If you are interested to collaborate or know more about this project please contact Roya Haratian, lecturer in Department of Design and Engineering, Science and Technology Faculty.

HE Policy update for the w/e 20th July 2018

Free speech still in the news

The Higher Education Policy Institute has published a report on free speech on campus – Cracking the code: A practical guide for university free speech policies. This is the last report to be written for HEPI by Dr Diana Beech before she goes to work for Sam Gyimah as policy adviser. [Those readers who met Diana when she attended our recent policy meeting or read my blog about the event will know that this is a good thing – Diana is well informed and positive about the sector and open minded rather than partisan –we’re looking forward to seeing her impact.]

HEPI say about the report:

The report finds some worrying loopholes in existing codes of practice, including:

  • overlooking new types of meetings afforded by social media and digital technologies;
  • failing to publish updated policies following internal reviews;
  • neglecting to provide codes in a wide range of accessible formats such as braille or audio;
  • not hosting codes in the public domain; and
  • not linking to necessary supplementary materials such as room booking forms and risk assessment protocols.

This new guide is intended to assist university boards and committees when formulating or updating codes of practice on freedom of speech to ensure policies are as efficient and user-friendly as possible.

The foreword is written by Peter Tatchell, human rights campaigner, who says:

  • Overall, I find most universities positive, conducive places for healthy debate. When you compare the lively conversations that take place on UK campuses to those that are openly or more subtly squeezed out, or plain banned, in other countries, our universities look like bastions of free speech. And yet … Not everything is perfect. A minority of students do seem remarkably intolerant and unwilling to hear others’ views. It’s not even a left / right split. Sometimes the fiercest disagreements come between people who all regard themselves as progressive. Challenging student meetings can get bogged down in red tape about the rules of debate and their interpretation. It is also sometimes contested who can speak, what they can say and the degree of dissent that is permitted.”
  • And “In my view, bad ideas are most soundly defeated by good ideas. Bigoted opinions should never be given a free pass. They should always be protested and countered. But the best way to do this is usually by subjecting them to open debate, to show why they are factually and morally wrong.”

The recommendations are lengthy, but then this is a complicated area:

  • “To optimise the format of codes of practice on freedom of speech, we recommend universities:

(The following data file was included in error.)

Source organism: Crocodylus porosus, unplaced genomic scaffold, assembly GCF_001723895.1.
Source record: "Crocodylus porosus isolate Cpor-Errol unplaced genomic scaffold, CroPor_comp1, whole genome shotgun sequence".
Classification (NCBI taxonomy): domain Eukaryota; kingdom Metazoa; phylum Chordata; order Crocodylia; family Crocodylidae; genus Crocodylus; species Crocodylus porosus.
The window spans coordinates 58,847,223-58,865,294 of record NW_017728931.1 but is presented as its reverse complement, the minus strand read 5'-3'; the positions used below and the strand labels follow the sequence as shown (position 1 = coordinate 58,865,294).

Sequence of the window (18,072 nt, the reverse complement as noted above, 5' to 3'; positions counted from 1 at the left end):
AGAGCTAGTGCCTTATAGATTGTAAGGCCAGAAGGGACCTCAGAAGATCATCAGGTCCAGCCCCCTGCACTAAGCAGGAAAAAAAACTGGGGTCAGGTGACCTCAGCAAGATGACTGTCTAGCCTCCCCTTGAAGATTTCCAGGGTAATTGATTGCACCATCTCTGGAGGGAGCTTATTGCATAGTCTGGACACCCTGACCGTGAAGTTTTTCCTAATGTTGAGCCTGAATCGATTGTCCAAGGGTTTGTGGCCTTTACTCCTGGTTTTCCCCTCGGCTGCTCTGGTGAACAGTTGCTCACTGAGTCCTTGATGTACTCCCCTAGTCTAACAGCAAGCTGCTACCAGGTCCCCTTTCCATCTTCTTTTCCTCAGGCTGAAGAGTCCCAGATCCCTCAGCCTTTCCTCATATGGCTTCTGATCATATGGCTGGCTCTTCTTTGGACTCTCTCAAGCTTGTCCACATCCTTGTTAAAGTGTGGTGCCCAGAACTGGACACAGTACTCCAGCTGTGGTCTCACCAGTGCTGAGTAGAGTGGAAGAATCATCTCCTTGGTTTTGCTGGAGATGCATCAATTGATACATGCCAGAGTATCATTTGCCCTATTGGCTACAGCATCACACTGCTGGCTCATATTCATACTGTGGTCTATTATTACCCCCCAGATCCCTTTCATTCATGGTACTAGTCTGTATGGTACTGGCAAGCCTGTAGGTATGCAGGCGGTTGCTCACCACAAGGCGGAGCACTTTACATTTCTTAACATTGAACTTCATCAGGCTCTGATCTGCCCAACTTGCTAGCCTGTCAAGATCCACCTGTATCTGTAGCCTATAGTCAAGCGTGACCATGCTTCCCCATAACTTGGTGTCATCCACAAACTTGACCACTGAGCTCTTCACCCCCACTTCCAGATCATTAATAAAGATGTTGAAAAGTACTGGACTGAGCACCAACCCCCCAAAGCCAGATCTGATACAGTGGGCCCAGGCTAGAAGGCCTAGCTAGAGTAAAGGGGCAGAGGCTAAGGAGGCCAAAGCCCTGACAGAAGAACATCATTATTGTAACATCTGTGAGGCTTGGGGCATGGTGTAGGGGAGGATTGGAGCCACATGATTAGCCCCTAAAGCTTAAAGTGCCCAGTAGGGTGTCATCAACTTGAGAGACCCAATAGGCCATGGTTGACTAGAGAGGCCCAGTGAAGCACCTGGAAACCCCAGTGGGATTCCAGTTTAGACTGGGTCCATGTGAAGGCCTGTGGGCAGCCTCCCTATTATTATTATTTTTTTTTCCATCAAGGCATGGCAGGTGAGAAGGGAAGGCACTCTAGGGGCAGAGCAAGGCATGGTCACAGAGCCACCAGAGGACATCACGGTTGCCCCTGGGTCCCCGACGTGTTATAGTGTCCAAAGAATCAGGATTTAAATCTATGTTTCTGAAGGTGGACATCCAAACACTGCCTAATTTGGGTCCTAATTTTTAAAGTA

• include a cover page to the code detailing the document’s history, including key information on the date of its approval, the next date of review and contact information for the responsible officer;
    • consider formulating the codes in other formats (such as braille or audio) to ensure the widest possible readership;
    • enhance the usability of the codes by employing hyperlinks throughout all online versions of the policies, as well as writing out web addresses in full in an appendix to the code (or in footnotes or endnotes) to ensure this information is not lost when the codes are printed out;
    • make use of additional appendices to the codes to host vital supplementary documentation including application forms and additional guidance, so that this information is all housed in one place;
    • visualise application and assessment processes in the form of process flowcharts wherever possible, to allow event organisers to easily understand what is required of them and to ensure the policies are as simple as they can be during the design process;
    • take care to define what the code covers both in terms of meeting size and meeting format; and
    • outline the precise remits of the code if intended, for example, to be applicable to students’ unions, in other countries, in constituent parts of a university with otherwise autonomous governance structures (such as Oxbridge colleges) or in faith-based institutions, where contradictions may occur with religious doctrine (such as Canon Law in Catholic institutions).
  • To optimise the processes surrounding the codes of practice on freedom of speech, we recommend universities:
    • regularly review and update their code, particularly in line with developments in relevant legislation;
    • ensure the latest versions of the code are swiftly approved by relevant university boards and committees, and published accordingly on university websites;
    • keep a visual record of where the code has been disseminated to allow university committees and boards to decide whether this is appropriate and sufficient at the next review meeting;
    • avoid requesting information from speakers or event organisers that could be deemed unreasonable or offputting (such as routinely requesting copies of speeches before they are made);
    • include in the code reasonable timescales for both the initial application to host an event or external speaker and the appeals process;